Russell-Bennett R, Glavas C, Previte J, Härtel CEJ, Smith G. Designing a medicalized wellness service: balancing hospitality and hospital features. Serv Ind J. 2017;37(9–10):657–80.

    Article  Google Scholar 

  34. 34.

    Suess C, Mody M. The influence of hospitable design and service on patient responses. Serv Ind J. 2018;38(1–2):127–47.

    Article  Google Scholar 

  35. 35.

    Justesen L, Gyimóthy S, Mikkelsen BE. Hospitality within hospital meals—socio-material assemblages. J Foodserv Bus Res. 2016;19(3):255–71.

    Article  Google Scholar 

  36. 36.

    Allen D. The invisible work of nurses: hospitals, organisation and healthcare. London: Routledge; 2014. 171 p.

    Book  Google Scholar 

  37. 37.

    Hughes EC. The sociological eye: selected papers, vol. 1. Chicago: Aldine-Atherton; 1971. p. 584.

    Google Scholar 

  38. 38.

    Doolin B. Enterprise discourse, professional identity and the organizational control of hospital clinicians. Organ Stud. 2002;23(3):369–90.

    Article  Google Scholar 

  39. 39.

    Lega F, De Pietro C. Converging patterns in hospital organization: beyond the professional bureaucracy. Health Policy. 2005;74(3):261–81.

    Article  PubMed  Google Scholar 

  40. 40.

    Glouberman S, Mintzberg H. Managing the care of health and the cure of disease--part I: differentiation. Health Care Manag Rev. 2001;26(1):32.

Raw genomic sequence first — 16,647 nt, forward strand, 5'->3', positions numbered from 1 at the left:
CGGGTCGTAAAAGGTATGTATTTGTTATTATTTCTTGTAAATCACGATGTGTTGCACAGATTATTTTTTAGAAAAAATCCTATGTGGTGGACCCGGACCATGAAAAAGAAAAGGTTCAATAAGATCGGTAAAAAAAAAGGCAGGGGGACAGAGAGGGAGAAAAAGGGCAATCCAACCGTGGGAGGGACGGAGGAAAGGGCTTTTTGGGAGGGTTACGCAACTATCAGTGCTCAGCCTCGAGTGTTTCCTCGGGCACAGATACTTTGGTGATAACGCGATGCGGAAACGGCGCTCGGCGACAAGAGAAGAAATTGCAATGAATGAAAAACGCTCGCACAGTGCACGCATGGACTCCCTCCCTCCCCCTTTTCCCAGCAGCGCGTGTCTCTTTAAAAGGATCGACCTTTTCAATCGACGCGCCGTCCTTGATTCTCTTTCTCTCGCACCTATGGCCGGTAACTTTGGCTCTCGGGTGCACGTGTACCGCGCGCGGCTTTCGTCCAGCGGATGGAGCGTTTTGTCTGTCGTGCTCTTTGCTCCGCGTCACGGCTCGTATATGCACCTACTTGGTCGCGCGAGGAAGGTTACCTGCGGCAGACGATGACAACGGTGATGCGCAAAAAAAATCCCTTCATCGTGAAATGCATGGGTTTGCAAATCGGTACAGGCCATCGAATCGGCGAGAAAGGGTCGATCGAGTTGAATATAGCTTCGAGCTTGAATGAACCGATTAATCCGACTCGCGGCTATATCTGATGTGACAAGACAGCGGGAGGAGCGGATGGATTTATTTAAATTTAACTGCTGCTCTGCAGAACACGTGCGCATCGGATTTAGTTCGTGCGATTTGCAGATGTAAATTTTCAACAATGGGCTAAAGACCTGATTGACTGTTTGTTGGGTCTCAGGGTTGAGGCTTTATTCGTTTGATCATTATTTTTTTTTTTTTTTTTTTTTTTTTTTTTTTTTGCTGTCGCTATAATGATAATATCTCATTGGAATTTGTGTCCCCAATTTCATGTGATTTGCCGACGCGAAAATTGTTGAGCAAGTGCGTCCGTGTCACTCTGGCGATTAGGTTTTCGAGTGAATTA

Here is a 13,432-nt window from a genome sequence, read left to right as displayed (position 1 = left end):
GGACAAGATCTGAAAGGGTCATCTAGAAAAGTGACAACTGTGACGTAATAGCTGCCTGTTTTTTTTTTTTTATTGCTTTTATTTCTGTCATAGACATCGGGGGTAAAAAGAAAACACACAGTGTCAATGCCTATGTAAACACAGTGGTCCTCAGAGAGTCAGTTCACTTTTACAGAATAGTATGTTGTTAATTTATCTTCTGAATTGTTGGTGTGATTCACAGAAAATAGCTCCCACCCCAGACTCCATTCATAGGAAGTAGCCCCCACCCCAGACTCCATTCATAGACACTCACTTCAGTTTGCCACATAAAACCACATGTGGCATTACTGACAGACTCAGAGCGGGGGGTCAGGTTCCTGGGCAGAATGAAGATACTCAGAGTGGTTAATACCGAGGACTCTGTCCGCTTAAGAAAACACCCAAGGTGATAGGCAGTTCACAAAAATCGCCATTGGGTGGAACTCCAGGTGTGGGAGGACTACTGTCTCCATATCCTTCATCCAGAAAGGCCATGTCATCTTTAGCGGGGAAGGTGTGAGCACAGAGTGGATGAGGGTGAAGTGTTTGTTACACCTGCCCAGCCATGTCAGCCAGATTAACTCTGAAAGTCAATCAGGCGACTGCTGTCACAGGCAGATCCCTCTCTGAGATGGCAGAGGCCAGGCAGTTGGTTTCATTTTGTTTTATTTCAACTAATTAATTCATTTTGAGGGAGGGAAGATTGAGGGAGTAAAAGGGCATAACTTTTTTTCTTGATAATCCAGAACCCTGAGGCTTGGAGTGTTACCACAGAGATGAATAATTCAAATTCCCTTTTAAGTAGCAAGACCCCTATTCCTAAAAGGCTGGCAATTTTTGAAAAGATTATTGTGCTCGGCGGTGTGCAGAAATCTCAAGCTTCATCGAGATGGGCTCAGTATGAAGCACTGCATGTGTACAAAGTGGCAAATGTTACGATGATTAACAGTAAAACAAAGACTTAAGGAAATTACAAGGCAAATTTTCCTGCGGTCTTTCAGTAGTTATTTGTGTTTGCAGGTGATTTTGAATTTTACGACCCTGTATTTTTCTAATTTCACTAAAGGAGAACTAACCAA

Google Scholar 

  41. 41.

    Wessels H, de Graeff A, Wynia K, Sixma HJ, de Heus M, Schipper M, Woltjer GTGJ, Teunissen SCCM, Voest EE. Medical oncology patients’ preferences with regard to health care: development of a patient-driven questionnaire. Ann Oncol Off J Eur Soc Med Oncol. 2009;20(10):1708–13.

    CAS  Article  Google Scholar 

  42. 42.

    Da Silveira G, Borenstein D, Fogliatto FS. Mass customization: literature review and research directions. Int J Prod Econ. 2001;72(1):1–13.

    Article  Google Scholar 

  43. 43.

    Fogliatto FS, da Silveira GJC, Borenstein D. The mass customization decade: an updated review of the literature. Int J Prod Econ. 2012;138(1):14–25.

    Article  Google Scholar 

  44. 44.

    Kotha S. Mass customization: implementing the emerging paradigm for competitive advantage. Strateg Manag J. 1995;16(S1):21–42.

    Article  Google Scholar 

  45. 45.

    Suess C, Mody M. Hospitality healthscapes: a conjoint analysis approach to understanding patient responses to hotel-like hospital rooms. Int J Hosp Manag. 2017;61:59–72.

    Article  Google Scholar 

  46. 46.

    de Blok C, Luijkx K, Meijboom B, Schols J. Improving long-term care provision: towards demand-based care by means of modularity. BMC Health Serv Res. 2010;10(1):278.